Hodge: Adults are taking over Halloween

The demise of Halloween … is likely a combination of causes … our loss of innocence, ‘rules’ then nauseating commercialism.

I meet the upcoming Halloween with mixed emotions.

Part of me is saddened how the annual event has seemingly shifted away from the focus of a harmless, fun children’s event to a social bash for young (and even the not so young) adults.

On a personal note, I am quietly thrilled with the steadily declining lack of youngsters knocking at our door the past six or seven years.

It simply means more junk food and chocolate for me.

I’m a chocoholic with absolutely no intention of seeking help or recovery. I freely admit it.

However, Halloween sadly seems pretty much history. At least Halloween as I knew it in my childhood.

I’m not sure when the downfall of the fun, family tradition really began.

The crumbling likely started the same time other Canadian cultural habits such as Sunday family dinners, physically visiting relatives and friends, and the five- or six-day work week started to erode. (Remember the promise of a shorter work week?)

The demise of Halloween in Canada is likely a combination of causes.

Topping my list is our loss of innocence, followed by the respondent ‘rules,’ and the ongoing nauseating commercialism.

The Canadian loss of innocence began sometime in the early 1970s with Canadian media reports of evil adults heating up pennies and encouraging trick or treating children to grab them.

That shenanigan (myth or reality) was quickly followed up by other bent minds placing pins and/or razors in candies and other purported disgusting tricks. Those acts rattled the entire country.

Injuries due to fireworks, soaring insurance costs of firework involved events, lawsuits, and other scenarios spawned a plethora of guidelines and rules regarding Halloween paraphernalia.

Sadly, despite all the new rules, safety still remains the key concern for parents at Halloween.

Perceived or not, today’s world appears to be a much more dangerous place to play innocently—and not just for children.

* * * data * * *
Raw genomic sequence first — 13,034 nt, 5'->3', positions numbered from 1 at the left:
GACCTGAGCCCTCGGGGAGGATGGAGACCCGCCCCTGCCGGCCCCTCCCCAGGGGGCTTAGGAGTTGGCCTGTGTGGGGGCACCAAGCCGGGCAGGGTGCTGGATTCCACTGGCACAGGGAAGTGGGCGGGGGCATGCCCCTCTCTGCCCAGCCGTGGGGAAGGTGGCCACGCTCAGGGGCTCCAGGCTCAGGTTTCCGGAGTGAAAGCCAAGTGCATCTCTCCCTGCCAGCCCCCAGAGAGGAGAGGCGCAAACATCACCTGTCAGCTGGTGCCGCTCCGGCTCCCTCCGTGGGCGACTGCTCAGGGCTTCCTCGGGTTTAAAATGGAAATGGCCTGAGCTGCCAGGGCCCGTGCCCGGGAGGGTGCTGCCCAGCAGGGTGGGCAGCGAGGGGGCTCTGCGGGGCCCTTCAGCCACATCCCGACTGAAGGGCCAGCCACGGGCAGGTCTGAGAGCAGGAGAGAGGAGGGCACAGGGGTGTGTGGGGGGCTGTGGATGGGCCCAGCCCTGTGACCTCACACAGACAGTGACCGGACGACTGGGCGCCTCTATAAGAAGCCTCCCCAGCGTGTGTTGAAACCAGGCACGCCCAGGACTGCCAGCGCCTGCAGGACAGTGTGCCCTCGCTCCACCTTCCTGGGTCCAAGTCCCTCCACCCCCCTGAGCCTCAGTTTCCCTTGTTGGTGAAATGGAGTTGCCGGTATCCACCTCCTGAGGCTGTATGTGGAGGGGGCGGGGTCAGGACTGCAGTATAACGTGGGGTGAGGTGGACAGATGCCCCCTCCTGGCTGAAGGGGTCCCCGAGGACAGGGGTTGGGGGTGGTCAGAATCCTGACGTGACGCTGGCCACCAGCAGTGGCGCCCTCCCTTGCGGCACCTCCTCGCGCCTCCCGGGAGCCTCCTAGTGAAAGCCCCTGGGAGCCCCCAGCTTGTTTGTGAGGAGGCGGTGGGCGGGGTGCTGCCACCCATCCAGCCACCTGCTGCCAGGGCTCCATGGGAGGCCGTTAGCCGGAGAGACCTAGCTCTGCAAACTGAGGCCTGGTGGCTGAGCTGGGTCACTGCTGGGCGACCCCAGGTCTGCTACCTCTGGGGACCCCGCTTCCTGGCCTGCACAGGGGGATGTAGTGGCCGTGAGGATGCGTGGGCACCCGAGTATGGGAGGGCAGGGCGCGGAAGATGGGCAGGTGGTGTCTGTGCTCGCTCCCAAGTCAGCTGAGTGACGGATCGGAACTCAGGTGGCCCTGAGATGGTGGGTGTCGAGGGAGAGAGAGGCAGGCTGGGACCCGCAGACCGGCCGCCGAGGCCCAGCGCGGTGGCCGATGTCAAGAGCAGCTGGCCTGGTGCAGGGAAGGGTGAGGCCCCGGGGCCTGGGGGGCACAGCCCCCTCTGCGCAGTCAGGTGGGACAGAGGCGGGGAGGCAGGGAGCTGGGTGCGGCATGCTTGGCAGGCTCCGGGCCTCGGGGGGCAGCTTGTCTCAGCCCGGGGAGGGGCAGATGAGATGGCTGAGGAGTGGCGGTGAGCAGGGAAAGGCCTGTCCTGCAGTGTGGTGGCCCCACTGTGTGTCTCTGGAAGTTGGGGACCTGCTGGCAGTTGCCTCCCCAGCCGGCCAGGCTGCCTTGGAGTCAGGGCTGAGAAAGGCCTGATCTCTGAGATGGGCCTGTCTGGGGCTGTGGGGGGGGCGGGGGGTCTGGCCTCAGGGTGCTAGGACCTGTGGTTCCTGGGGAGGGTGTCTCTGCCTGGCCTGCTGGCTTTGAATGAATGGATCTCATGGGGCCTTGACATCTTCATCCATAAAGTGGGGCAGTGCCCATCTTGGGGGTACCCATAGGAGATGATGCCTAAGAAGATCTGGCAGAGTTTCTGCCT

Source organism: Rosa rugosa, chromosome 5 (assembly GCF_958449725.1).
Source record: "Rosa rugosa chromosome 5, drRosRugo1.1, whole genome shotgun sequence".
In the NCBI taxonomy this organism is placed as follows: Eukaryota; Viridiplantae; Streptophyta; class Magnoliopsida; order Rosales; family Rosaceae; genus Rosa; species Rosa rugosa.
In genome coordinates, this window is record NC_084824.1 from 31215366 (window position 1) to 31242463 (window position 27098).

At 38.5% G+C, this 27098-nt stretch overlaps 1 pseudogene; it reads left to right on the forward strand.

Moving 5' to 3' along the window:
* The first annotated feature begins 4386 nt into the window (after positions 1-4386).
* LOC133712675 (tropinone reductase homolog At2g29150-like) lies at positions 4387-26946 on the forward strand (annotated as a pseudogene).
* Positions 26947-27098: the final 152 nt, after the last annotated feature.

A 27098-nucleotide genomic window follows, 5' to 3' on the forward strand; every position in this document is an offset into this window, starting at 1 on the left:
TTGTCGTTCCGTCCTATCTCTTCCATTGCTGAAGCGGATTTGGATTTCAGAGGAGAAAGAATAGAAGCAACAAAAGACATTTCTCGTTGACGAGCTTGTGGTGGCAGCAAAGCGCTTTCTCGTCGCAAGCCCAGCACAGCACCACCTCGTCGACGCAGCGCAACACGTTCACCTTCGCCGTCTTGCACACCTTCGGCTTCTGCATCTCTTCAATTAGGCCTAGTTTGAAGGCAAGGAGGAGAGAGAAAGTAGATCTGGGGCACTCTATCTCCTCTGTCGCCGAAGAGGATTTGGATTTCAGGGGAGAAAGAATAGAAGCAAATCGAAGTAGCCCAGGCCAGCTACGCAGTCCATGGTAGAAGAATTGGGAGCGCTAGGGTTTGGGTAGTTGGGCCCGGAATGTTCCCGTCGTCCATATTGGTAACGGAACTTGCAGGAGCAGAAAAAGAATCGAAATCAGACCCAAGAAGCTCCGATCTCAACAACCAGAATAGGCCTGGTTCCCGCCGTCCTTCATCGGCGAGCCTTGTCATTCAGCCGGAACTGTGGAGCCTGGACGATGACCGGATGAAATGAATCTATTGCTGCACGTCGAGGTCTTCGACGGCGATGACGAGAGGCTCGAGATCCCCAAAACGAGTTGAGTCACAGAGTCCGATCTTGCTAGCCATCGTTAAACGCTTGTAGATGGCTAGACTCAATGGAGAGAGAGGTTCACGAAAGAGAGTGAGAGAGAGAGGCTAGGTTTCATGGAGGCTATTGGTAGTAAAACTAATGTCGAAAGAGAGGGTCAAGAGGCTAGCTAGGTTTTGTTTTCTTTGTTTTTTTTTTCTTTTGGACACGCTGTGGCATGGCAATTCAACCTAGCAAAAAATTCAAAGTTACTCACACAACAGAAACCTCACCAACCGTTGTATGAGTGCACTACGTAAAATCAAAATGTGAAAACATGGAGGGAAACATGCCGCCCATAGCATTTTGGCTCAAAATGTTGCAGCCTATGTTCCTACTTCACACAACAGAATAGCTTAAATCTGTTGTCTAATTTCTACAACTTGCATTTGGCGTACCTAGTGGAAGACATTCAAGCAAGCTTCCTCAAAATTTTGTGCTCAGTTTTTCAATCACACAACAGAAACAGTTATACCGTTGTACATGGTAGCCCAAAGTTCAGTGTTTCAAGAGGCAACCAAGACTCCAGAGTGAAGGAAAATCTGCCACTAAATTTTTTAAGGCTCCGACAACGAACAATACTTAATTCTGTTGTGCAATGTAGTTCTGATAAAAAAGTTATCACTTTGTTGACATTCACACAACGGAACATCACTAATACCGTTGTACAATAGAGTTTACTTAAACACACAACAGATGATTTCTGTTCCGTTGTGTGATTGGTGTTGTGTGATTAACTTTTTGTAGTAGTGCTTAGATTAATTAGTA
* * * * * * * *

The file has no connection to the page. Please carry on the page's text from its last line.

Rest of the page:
The potential risks have increased when it comes to door to door trust and walking dark streets in costumes.

I remember a different Halloween—a time of great childhood glee.

We spent weeks planning and ‘helping’ make our costumes, and usually had at least one or two school parties or events.

Today, many schools or other organizations can’t hold such events because of legalities, costs of insurance, food safety, or parents and others that interfere because of cultural or religious ‘reasons.’

There is no one person, reason, or system causing the demise of Halloween. It’s simply a victim of social change, choice of values, and shifting lifestyles.

Halloween may not be the way it was, or necessarily how we want it, but it is how we have let it become and how it is.

I do know my neighbourhood has been basically dead quiet the past half dozen years with less than a handful of children showing up at our door. In fact, last year no one showed up.

Undaunted Tez returned from the store yesterday with a bundle of junk food to hand out, most of which I noted were mini chocolate bars and suckers.

Those goodies happen to top my list of ‘happy food.’ Which means, kids or no kids, I will simply have to suck it up and do my duty in seeing that any and all consumer products purchased for All Saints Day are consumed with care.

It’s a tough job but someone has to consume all that chocolate—and it may as well be me.

Actually I will eat all the chocolate to save my wife from having to do so. I worry about her health, of course.

I consider my role as the protector and man about the house. (Teresa said I could say that by the way).


Speaking of the boss, a belated birthday wish goes out to my very best friend and sweetheart.

While I dare not specify numbers I can assure readers I have made Teresa’s (Tez) life seem much longer and harder since she met me.

Thankfully, she not only possesses a quick wit and slightly bent sense of humour but also a great amount of tolerance, patience and kindness.

Not only has she stuck by me during harsh economic and emotional times but has also been an amazing supporter and strength considering my significant decline in health.

She surely has honoured the vow of, “richer or poorer, in sickness and in health.”

While I truly wish I could reverse the direction of course my life’s pathway has ahead health wise, it is comforting to know we walk it together.

I love you Tez, and I will protect you from the chocolate.


Someone I do not expect to see at my front door at Halloween is my dear friend Howie Meeker.

Howie lives on Vancouver Island so the chance of him visiting the Okanagan at the end of October is slim.

I am sure the former NHL star, Calder Trophy winner, Hockey Hall of Fame member and recent winner of the Order of Canada will likely be getting ready for a birthday bash.

On Nov. 4, Howie will be turning 93 years of age—and a spry one at that.

A true friend and mentor, I had the honour of spending an average of every second day with the man over five years and can honestly say I marveled at the man more and more each time I saw him.


A final reminder to mark down Nov. 3 as the United Way and John Howard Society’s unique fundraiser, Boxing For My Community.  To learn more go to the website. boxingforcommunity.com.

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